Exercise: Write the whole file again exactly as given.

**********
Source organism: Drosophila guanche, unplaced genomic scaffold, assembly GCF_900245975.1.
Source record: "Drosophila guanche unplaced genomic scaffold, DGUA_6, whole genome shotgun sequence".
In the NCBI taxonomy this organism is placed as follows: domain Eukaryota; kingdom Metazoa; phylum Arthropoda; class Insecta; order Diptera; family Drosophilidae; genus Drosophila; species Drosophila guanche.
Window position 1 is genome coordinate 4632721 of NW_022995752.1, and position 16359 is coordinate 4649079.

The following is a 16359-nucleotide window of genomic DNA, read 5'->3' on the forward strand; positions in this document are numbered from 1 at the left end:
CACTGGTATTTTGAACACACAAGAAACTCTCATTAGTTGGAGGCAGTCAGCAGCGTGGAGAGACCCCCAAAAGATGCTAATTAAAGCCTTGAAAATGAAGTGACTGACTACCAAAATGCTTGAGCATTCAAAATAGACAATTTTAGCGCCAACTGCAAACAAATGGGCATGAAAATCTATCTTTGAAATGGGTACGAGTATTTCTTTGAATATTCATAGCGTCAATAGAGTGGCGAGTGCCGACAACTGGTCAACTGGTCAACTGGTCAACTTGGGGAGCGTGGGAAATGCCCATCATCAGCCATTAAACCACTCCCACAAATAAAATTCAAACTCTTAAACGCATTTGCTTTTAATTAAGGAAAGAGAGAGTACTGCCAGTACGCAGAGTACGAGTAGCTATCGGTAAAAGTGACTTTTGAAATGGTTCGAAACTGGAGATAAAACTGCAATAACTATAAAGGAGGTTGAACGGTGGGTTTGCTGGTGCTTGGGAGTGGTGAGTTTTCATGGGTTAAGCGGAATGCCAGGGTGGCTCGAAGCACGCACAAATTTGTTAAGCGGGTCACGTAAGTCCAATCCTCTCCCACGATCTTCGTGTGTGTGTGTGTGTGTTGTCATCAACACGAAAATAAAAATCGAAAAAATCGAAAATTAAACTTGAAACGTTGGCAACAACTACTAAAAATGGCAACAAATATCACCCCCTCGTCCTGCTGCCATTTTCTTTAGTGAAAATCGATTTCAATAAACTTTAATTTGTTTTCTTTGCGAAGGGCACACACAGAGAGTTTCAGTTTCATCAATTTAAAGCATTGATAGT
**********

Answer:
Source organism: Drosophila guanche, unplaced genomic scaffold, assembly GCF_900245975.1.
Source record: "Drosophila guanche unplaced genomic scaffold, DGUA_6, whole genome shotgun sequence".
In the NCBI taxonomy this organism is placed as follows: domain Eukaryota; kingdom Metazoa; phylum Arthropoda; class Insecta; order Diptera; family Drosophilidae; genus Drosophila; species Drosophila guanche.
Window position 1 is genome coordinate 4632721 of NW_022995752.1, and position 16359 is coordinate 4649079.

The following is a 16359-nucleotide window of genomic DNA, read 5'->3' on the forward strand; positions in this document are numbered from 1 at the left end:
CACTGGTATTTTGAACACACAAGAAACTCTCATTAGTTGGAGGCAGTCAGCAGCGTGGAGAGACCCCCAAAAGATGCTAATTAAAGCCTTGAAAATGAAGTGACTGACTACCAAAATGCTTGAGCATTCAAAATAGACAATTTTAGCGCCAACTGCAAACAAATGGGCATGAAAATCTATCTTTGAAATGGGTACGAGTATTTCTTTGAATATTCATAGCGTCAATAGAGTGGCGAGTGCCGACAACTGGTCAACTGGTCAACTGGTCAACTTGGGGAGCGTGGGAAATGCCCATCATCAGCCATTAAACCACTCCCACAAATAAAATTCAAACTCTTAAACGCATTTGCTTTTAATTAAGGAAAGAGAGAGTACTGCCAGTACGCAGAGTACGAGTAGCTATCGGTAAAAGTGACTTTTGAAATGGTTCGAAACTGGAGATAAAACTGCAATAACTATAAAGGAGGTTGAACGGTGGGTTTGCTGGTGCTTGGGAGTGGTGAGTTTTCATGGGTTAAGCGGAATGCCAGGGTGGCTCGAAGCACGCACAAATTTGTTAAGCGGGTCACGTAAGTCCAATCCTCTCCCACGATCTTCGTGTGTGTGTGTGTGTGTTGTCATCAACACGAAAATAAAAATCGAAAAAATCGAAAATTAAACTTGAAACGTTGGCAACAACTACTAAAAATGGCAACAAATATCACCCCCTCGTCCTGCTGCCATTTTCTTTAGTGAAAATCGATTTCAATAAACTTTAATTTGTTTTCTTTGCGAAGGGCACACACAGAGAGTTTCAGTTTCATCAATTTAAAGCATTGATAGT